I received an honorary “Rookie of the Year” trophy a few hours into 2013 at my first ever racquetball tournament earlier this week on New Years day. On most days, I’m a C-class player but on good days I can beat a B-class player. Unfortunately, while my ketogenic low-carb diet has made a great improvement in my cardio and muscular endurance, it will not entirely compensate for lack of skill. I have a lot of opportunity for improvement this year!
Ketosis Update: 2.4 mM/L…3.5 hours after playing racquetball with blood glucose of 73 mg/dL. Also lost another 2 pounds, bringing me to 213.0. At this point, I’m satisfied with my scale weight because my clothes fit even more comfortably now; I’m more focused on chiseling an enviable beach body by Summer and improving my racquetball game further.
As a little kid, I know we got off to a rough start. Whether fresh, steamed, salted, or coated in EZ Cheese, there was no hiding who you were from my taste buds. And so for a long time, I just avoided you, even though you had the health halo of being nutritious food on just about any diet.
However, I’ve recently discovered that you’re not so bad with the right crowd. You just needed more natural fats–full-fat sour cream, real butter, cream cheese–as part of your entourage. And also Parmesan cheese and some meat, like chicken that has been de-boned, for good measure. Now we’re good!
1. Pre-heat oven to 375F
2. Prepare a 9 X 13 baking pan
3. Mix together thawed broccoli florets (2 packages), 1 de-boned chicken, melted butter (3 tbsp), sour cream (7 tbsp), reduced fat cream cheese (4 oz) (this actually had lower carbs than full-fat), salt, and pepper.
4. Place in pre-heated oven for 25 minutes, let cool for a few minutes, then section into 6 microwavable containers for later re-heating. My wife loves these!
Per container serving: 345 calories, 4g carbs (1g fiber), 26g fat, 20g protein
And for Dessert: Ice Cream!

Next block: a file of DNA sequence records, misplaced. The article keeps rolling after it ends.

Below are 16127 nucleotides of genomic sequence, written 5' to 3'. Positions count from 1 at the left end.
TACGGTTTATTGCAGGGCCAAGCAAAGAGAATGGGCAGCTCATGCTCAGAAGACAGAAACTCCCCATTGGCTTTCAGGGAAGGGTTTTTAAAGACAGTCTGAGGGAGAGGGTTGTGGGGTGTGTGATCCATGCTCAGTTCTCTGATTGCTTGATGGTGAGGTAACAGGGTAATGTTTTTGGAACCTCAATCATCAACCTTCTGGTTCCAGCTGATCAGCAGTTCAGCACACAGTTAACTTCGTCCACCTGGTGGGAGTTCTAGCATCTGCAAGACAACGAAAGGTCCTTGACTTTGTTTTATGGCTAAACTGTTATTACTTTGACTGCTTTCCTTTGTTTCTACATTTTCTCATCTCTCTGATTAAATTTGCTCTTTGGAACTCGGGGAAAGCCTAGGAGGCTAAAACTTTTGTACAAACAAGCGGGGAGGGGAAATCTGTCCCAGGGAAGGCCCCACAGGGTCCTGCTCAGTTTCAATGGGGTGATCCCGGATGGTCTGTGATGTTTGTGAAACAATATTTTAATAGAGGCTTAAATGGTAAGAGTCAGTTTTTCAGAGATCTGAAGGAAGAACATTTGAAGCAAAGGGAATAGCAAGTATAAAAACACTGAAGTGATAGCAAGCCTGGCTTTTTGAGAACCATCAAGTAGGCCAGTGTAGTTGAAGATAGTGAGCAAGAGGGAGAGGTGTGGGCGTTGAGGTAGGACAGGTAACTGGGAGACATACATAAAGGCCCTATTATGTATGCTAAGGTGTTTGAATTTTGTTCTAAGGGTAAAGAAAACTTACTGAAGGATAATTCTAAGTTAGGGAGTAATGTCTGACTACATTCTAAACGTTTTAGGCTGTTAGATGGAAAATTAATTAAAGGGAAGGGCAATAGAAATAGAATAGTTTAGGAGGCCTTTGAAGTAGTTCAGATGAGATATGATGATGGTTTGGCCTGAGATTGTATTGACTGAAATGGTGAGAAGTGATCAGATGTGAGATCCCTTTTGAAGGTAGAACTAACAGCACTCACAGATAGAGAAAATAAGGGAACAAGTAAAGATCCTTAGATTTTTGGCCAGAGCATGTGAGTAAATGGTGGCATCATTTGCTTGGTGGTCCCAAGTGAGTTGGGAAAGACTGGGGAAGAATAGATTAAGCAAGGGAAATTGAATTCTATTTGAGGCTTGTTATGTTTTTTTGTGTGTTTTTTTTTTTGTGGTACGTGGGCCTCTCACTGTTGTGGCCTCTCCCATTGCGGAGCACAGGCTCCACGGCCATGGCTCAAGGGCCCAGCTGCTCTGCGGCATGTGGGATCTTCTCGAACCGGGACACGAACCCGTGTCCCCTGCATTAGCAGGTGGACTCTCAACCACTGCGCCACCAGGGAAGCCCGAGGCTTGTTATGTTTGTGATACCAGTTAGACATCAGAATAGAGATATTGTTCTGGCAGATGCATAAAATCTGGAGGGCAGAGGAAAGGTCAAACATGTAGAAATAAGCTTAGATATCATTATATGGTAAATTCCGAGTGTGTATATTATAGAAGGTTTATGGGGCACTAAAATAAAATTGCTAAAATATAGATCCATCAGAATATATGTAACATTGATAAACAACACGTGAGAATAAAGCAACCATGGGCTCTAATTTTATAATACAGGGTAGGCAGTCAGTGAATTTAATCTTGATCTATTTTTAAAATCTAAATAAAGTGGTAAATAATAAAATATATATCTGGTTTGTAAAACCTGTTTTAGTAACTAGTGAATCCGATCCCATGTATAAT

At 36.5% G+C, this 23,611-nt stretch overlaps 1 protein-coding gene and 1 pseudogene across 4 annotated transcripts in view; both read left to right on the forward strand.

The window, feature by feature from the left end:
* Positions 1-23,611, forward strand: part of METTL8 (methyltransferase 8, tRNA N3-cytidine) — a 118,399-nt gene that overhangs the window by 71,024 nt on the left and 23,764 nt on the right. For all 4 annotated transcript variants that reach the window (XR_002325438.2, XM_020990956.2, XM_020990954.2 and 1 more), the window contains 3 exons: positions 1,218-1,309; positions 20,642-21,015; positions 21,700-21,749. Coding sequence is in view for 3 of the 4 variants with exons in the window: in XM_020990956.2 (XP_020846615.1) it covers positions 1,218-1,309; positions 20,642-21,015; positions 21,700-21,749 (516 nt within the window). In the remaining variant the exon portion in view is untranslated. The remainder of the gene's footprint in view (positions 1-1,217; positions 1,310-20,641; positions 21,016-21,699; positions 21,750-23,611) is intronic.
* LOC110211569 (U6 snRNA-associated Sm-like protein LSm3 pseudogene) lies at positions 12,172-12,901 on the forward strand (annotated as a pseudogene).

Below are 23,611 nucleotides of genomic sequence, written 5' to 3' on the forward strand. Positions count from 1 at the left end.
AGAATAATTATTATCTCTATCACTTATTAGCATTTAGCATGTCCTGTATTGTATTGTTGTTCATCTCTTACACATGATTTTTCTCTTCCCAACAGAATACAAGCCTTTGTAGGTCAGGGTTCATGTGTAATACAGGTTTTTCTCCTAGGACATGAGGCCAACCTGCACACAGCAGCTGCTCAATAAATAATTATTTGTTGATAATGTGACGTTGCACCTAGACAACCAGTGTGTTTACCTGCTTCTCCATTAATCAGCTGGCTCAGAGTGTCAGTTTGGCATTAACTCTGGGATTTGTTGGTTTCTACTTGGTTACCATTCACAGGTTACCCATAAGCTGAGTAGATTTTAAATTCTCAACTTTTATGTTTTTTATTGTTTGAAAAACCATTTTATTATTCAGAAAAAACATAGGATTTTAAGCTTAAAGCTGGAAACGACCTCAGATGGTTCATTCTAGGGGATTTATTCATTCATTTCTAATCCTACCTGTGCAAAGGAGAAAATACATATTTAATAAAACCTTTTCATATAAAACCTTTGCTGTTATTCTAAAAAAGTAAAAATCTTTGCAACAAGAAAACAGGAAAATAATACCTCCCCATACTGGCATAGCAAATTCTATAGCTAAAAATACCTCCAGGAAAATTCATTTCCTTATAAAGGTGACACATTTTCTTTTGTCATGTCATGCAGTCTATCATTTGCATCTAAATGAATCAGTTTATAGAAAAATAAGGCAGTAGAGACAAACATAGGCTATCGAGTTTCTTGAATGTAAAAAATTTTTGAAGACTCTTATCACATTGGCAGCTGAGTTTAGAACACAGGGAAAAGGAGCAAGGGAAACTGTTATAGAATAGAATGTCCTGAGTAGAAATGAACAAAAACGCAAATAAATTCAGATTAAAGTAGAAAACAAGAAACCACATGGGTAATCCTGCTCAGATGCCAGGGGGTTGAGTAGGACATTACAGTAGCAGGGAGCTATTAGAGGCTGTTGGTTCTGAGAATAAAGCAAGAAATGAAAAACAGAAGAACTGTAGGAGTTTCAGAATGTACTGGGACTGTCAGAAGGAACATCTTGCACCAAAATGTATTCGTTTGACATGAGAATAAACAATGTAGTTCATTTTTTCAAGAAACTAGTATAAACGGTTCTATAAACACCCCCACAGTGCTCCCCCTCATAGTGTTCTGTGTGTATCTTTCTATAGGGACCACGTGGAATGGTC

1 pint of slightly melted Arctic Zero ice cream (vanilla maple flavor), 2 tbsp of PB2 powder, 1/2 cup of chopped pecans, and 2 tsp of ground cinnamon.
For the entire thing: 565 calories, 41g carbs (18g fiber), 46g fat, 25g protein.
My Take on the Butter Debate
Believe it or not, real butter can be hard to find in restaurants and grocery stores. In most grocery stores I visit, something like 90% of your options are some kind of margarine, or fake butter. In restaurants, including even many steak houses, they don’t carry any. I know I probably appear insane whenever I ask a restaurant waiter if they carry any real butter or not, but let’s briefly review how fake and real butter are made to see who’s sane here.
Fake Butter (Derived from Industrial Vegetable Oils)
Industrial vegetable oils–i.e. canola, soybean, corn, cottonseed–involve a big factory; heavy metals, heat, and pressure; solvents; haz-mat suits; and bleach. They are used in making “heart healthy” margarine and other shelf-stable foods. Below is a high level process manufacturing flowchart and YouTube video.
Yes, you can believe it’s not butter! Only in America is this considered a “health food.”
By contrast, this is how real butter is made along with accompanying video:
Which is the real food? Which one would common sense tell you is “heart healthy”?
And Some of the Girls